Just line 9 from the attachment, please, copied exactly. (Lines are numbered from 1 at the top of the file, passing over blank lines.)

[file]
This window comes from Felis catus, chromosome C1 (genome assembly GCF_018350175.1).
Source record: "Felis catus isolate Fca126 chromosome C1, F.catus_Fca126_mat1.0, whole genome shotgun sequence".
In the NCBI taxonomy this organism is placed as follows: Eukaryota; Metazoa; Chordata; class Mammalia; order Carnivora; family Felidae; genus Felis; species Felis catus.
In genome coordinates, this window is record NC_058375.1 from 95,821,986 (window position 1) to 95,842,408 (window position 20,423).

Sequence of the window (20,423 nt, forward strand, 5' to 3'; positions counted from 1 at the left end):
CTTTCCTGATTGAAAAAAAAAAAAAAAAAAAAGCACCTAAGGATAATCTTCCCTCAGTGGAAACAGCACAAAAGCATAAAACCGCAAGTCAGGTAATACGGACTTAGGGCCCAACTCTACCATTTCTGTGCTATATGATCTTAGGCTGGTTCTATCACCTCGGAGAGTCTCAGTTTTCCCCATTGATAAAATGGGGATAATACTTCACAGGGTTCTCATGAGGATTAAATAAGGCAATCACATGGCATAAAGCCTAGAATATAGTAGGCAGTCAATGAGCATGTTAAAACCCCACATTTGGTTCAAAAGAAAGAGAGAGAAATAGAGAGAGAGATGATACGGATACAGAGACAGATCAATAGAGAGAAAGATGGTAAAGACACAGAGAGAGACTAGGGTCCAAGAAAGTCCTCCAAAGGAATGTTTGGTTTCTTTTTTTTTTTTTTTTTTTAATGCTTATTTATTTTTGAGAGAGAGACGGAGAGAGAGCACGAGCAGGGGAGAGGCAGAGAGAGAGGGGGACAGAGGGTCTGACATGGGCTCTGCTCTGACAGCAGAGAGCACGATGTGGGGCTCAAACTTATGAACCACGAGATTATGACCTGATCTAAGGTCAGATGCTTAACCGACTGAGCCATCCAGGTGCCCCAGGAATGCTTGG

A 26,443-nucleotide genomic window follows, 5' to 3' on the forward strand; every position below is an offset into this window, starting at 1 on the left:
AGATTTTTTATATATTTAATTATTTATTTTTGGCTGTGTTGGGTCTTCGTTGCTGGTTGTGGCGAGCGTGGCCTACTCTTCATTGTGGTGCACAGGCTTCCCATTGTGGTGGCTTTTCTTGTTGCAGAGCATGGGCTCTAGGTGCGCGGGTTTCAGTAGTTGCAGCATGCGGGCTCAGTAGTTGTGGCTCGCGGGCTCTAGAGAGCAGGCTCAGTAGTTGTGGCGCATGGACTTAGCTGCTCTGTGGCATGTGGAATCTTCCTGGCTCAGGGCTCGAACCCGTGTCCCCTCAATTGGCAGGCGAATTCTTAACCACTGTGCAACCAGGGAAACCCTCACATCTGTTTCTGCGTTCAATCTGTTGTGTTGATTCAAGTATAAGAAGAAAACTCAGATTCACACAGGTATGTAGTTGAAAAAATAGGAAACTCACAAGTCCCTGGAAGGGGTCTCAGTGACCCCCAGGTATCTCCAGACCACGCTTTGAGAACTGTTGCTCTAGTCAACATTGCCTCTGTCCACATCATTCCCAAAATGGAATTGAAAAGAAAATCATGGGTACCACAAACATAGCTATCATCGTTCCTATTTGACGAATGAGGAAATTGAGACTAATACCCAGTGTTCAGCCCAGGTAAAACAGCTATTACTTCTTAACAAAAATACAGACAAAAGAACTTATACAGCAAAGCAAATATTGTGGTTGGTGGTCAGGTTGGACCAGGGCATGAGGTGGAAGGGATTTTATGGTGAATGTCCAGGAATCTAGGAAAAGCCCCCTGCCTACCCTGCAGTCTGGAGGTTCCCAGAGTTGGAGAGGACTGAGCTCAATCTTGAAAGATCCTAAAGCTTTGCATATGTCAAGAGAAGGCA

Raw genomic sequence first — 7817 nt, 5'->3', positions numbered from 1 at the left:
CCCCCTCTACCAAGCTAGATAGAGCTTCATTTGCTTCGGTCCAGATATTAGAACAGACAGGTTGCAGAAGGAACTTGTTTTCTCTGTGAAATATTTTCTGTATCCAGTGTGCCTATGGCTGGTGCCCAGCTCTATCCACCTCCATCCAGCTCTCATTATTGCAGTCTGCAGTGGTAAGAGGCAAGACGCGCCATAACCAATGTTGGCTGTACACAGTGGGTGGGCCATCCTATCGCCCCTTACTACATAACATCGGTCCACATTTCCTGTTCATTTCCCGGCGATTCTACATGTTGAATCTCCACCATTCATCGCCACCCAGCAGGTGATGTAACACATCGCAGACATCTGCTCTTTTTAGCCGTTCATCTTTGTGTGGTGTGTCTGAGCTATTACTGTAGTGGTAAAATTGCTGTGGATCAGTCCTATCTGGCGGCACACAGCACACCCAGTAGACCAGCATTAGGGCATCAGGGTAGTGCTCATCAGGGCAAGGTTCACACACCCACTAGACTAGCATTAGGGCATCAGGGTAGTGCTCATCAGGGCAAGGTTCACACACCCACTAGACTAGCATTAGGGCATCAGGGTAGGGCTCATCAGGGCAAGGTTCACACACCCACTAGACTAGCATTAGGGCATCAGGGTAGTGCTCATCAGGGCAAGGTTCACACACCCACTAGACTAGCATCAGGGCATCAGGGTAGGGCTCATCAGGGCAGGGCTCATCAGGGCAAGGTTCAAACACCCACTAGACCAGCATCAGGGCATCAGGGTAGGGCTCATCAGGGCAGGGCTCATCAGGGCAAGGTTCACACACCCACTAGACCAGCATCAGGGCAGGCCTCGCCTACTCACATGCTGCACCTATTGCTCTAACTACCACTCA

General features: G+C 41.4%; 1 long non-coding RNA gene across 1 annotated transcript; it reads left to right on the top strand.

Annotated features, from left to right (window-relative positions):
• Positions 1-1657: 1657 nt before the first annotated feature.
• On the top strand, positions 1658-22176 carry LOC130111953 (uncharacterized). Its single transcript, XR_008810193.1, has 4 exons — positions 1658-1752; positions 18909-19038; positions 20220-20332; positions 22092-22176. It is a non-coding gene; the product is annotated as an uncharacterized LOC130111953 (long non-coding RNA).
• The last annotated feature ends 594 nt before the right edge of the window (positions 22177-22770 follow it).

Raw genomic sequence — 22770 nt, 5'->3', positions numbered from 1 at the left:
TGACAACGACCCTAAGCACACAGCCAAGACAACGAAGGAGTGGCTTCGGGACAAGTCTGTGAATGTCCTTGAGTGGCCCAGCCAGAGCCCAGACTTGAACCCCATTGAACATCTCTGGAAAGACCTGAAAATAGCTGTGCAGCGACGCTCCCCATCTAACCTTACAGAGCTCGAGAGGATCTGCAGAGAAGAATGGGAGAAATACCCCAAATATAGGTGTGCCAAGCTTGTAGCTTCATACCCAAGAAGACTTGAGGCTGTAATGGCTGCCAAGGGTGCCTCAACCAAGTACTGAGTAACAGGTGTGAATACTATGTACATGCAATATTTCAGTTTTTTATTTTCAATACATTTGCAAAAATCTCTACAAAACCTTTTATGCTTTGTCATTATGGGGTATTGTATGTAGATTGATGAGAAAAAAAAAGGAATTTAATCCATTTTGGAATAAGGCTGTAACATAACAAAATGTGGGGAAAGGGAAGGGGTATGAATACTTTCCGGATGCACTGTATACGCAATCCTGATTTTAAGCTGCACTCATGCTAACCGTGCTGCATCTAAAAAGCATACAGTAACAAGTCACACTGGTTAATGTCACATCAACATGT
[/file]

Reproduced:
Raw genomic sequence first — 7817 nt, 5'->3', positions numbered from 1 at the left: